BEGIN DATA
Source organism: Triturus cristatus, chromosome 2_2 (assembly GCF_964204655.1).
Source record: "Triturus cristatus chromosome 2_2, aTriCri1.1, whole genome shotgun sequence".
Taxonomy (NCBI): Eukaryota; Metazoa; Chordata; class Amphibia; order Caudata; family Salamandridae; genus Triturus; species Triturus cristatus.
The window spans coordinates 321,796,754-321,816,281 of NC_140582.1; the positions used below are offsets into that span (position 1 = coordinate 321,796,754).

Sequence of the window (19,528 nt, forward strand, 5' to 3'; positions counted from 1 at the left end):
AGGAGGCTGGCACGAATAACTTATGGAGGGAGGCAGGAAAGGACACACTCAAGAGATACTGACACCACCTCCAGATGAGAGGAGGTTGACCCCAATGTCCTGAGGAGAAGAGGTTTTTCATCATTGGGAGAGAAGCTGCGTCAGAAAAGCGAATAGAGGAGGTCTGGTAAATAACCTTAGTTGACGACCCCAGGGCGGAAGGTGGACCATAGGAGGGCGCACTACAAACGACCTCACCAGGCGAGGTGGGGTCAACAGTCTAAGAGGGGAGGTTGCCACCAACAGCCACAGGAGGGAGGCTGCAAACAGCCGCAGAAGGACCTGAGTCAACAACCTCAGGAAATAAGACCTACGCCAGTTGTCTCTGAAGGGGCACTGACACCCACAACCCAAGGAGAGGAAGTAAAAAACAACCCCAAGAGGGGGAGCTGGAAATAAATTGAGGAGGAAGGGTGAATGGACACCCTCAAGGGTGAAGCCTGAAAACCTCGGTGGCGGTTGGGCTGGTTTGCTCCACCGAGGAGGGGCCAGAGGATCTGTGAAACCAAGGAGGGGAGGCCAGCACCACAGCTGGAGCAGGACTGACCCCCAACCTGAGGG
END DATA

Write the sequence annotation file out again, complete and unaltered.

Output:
Source organism: Triturus cristatus, chromosome 2_2 (assembly GCF_964204655.1).
Source record: "Triturus cristatus chromosome 2_2, aTriCri1.1, whole genome shotgun sequence".
Taxonomy (NCBI): Eukaryota; Metazoa; Chordata; class Amphibia; order Caudata; family Salamandridae; genus Triturus; species Triturus cristatus.
The window spans coordinates 321,796,754-321,816,281 of NC_140582.1; the positions used below are offsets into that span (position 1 = coordinate 321,796,754).

Sequence of the window (19,528 nt, forward strand, 5' to 3'; positions counted from 1 at the left end):
AGGAGGCTGGCACGAATAACTTATGGAGGGAGGCAGGAAAGGACACACTCAAGAGATACTGACACCACCTCCAGATGAGAGGAGGTTGACCCCAATGTCCTGAGGAGAAGAGGTTTTTCATCATTGGGAGAGAAGCTGCGTCAGAAAAGCGAATAGAGGAGGTCTGGTAAATAACCTTAGTTGACGACCCCAGGGCGGAAGGTGGACCATAGGAGGGCGCACTACAAACGACCTCACCAGGCGAGGTGGGGTCAACAGTCTAAGAGGGGAGGTTGCCACCAACAGCCACAGGAGGGAGGCTGCAAACAGCCGCAGAAGGACCTGAGTCAACAACCTCAGGAAATAAGACCTACGCCAGTTGTCTCTGAAGGGGCACTGACACCCACAACCCAAGGAGAGGAAGTAAAAAACAACCCCAAGAGGGGGAGCTGGAAATAAATTGAGGAGGAAGGGTGAATGGACACCCTCAAGGGTGAAGCCTGAAAACCTCGGTGGCGGTTGGGCTGGTTTGCTCCACCGAGGAGGGGCCAGAGGATCTGTGAAACCAAGGAGGGGAGGCCAGCACCACAGCTGGAGCAGGACTGACCCCCAACCTGAGGG